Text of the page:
NEPQR grant funding began in July 2018 and ANEW grant funding began in July 2019, Mock said. Both are four-year grants. “Our first ANEW cohort started at the end of last summer with 15 in the first group, and we have 21 students lined up for 2020-2021,” she said.
The NEPQR grant supports rural immersion costs for undergraduate nursing students, including travel costs to rural sites for clinical rotations, and conference registration fees. The ANEW grant covers all tuition, plus up to $9,000 for books and clinical travel.
The grants represent a partnership between MORH/AHEC and MSU CON to address critical rural health workforce issues, Mock said.
Providing healthcare to all parts of Montana is challenging, with 1,068,778 people spread across 145,546 square miles. Finding nurses to work in rural Montana is especially challenging because most nurses in the state work in urban areas and the nursing workforce is aging, with the average age of all nurses around 49 years old.
But Mock sees hope in getting more rural students into nursing school. “Our best success stories are those who grow up in rural returning to rural,” she said.
by Beth Blevins
The Oregon Office of Rural Health (OORH) has created a new repository that houses state and federal telehealth policy and payment resources in response to rapidly evolving changes during the COVID-19 pandemic.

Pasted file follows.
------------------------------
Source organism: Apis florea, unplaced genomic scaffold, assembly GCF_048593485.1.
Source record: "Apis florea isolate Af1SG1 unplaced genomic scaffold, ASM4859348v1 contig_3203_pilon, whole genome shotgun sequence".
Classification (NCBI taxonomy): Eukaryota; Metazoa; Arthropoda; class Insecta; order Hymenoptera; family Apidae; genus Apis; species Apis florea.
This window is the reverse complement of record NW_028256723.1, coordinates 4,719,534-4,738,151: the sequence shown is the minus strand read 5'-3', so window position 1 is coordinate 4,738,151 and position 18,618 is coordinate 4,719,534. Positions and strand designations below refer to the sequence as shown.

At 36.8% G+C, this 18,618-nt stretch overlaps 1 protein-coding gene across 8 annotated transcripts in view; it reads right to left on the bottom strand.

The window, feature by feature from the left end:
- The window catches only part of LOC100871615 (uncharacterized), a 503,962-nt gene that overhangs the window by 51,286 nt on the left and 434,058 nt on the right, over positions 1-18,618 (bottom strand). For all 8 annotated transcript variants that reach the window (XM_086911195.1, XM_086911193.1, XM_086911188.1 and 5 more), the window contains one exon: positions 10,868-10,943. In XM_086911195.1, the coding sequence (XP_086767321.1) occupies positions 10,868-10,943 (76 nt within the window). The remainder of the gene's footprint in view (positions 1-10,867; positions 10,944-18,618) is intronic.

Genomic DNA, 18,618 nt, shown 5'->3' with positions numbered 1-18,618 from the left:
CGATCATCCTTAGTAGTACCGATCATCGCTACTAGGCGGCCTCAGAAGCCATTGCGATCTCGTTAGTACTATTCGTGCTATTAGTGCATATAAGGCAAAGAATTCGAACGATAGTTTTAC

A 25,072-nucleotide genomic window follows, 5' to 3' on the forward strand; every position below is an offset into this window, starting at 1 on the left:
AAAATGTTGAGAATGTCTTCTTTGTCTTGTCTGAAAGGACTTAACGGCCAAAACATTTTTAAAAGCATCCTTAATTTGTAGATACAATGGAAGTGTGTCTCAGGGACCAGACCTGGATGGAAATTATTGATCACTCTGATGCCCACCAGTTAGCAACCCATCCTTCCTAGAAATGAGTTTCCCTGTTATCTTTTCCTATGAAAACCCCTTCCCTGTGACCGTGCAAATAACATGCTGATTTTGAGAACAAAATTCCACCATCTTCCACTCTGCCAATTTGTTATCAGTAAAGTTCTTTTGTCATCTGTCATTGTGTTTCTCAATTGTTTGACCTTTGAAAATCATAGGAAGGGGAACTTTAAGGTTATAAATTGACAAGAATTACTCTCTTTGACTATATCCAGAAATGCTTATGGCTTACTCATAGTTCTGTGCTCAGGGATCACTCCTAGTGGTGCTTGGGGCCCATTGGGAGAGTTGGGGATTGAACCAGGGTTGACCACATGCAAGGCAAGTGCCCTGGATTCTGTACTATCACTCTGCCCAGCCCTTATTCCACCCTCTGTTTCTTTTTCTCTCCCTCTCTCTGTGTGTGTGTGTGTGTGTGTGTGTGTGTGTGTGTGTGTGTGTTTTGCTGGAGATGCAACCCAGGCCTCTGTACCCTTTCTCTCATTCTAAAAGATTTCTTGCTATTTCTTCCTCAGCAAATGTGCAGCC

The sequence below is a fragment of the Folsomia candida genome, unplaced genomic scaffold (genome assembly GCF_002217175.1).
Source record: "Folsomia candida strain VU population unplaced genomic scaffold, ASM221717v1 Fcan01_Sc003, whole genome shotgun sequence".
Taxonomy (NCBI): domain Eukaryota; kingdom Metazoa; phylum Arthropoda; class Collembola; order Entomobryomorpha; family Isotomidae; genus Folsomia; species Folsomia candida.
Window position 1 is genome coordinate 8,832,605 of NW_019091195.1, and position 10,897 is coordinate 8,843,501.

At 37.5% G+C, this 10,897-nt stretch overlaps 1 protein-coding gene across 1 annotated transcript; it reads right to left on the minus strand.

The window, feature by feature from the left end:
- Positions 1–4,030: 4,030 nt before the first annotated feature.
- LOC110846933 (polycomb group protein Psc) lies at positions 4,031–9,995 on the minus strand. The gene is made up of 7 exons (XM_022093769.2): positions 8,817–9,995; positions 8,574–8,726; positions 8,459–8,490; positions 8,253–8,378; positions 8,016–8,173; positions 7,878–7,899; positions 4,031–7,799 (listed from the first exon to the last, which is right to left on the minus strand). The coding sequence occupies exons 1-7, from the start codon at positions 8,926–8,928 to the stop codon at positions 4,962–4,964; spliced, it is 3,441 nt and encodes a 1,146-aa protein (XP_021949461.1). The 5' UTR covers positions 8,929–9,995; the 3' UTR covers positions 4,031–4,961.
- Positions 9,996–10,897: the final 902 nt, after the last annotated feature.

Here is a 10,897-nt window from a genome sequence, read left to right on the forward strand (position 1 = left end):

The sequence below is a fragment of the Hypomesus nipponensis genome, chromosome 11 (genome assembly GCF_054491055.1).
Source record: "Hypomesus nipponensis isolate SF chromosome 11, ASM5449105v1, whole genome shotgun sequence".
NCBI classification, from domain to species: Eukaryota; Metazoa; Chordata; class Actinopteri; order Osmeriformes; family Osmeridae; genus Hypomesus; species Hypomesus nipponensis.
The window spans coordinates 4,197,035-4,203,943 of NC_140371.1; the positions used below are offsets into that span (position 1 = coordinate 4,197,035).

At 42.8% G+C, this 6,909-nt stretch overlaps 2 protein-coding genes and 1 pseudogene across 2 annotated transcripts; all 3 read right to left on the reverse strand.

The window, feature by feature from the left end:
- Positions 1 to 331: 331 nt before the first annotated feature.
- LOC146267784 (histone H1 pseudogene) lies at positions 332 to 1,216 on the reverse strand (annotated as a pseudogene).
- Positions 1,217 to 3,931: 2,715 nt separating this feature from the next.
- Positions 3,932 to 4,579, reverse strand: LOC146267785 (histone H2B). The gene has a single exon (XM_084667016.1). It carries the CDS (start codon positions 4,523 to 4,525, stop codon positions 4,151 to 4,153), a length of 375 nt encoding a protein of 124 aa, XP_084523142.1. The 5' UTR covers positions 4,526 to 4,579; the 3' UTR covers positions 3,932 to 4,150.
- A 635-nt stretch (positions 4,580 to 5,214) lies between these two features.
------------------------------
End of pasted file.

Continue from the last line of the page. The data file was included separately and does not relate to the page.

COVID-19 Telehealth Policy and Payment for Oregon Clinics and Hospitals uses ArcGIS StoryMaps, an interactive platform with sections on the CARES Act, the Oregon Disaster Relief Waiver, state and federal payment resources, and pertinent webinars and events. It went live on April 3, 2020.
“When COVID-19 started, there was a rapid fire of policy changes coming out,” said Rose Locklear, OORH Field Services Program Manager. “I wanted to create a resource to organize all the information in a way that made sense to me. And I realized that just putting them up on our website as links wasn’t going to be useful—if I couldn’t quickly find what I was looking for others would probably experience the same thing.”
Locklear said she also realized that the situation was constantly evolving, meaning that something published at the beginning of March would no longer be relevant a couple of weeks later. “So I wanted to put these resources in something that was easy to navigate and update on my end without having to go through our IT, because by the time they might update it I would need to make another change,” she said.
Locklear chose the ArcGIS StoryMaps platform because it offered her “something to throw everything into,” she said. “The story map allows you to import text, images, hyperlink to sources, and embed multimedia content. On the left side you can import text and on the right side you can put in maps, web pages, or videos. It’s not perfect, but works well to organize and house quality information, and it’s free.” (The public account of the ArcGIS platform, which she used for the story map, is free for personal, noncommercial use.)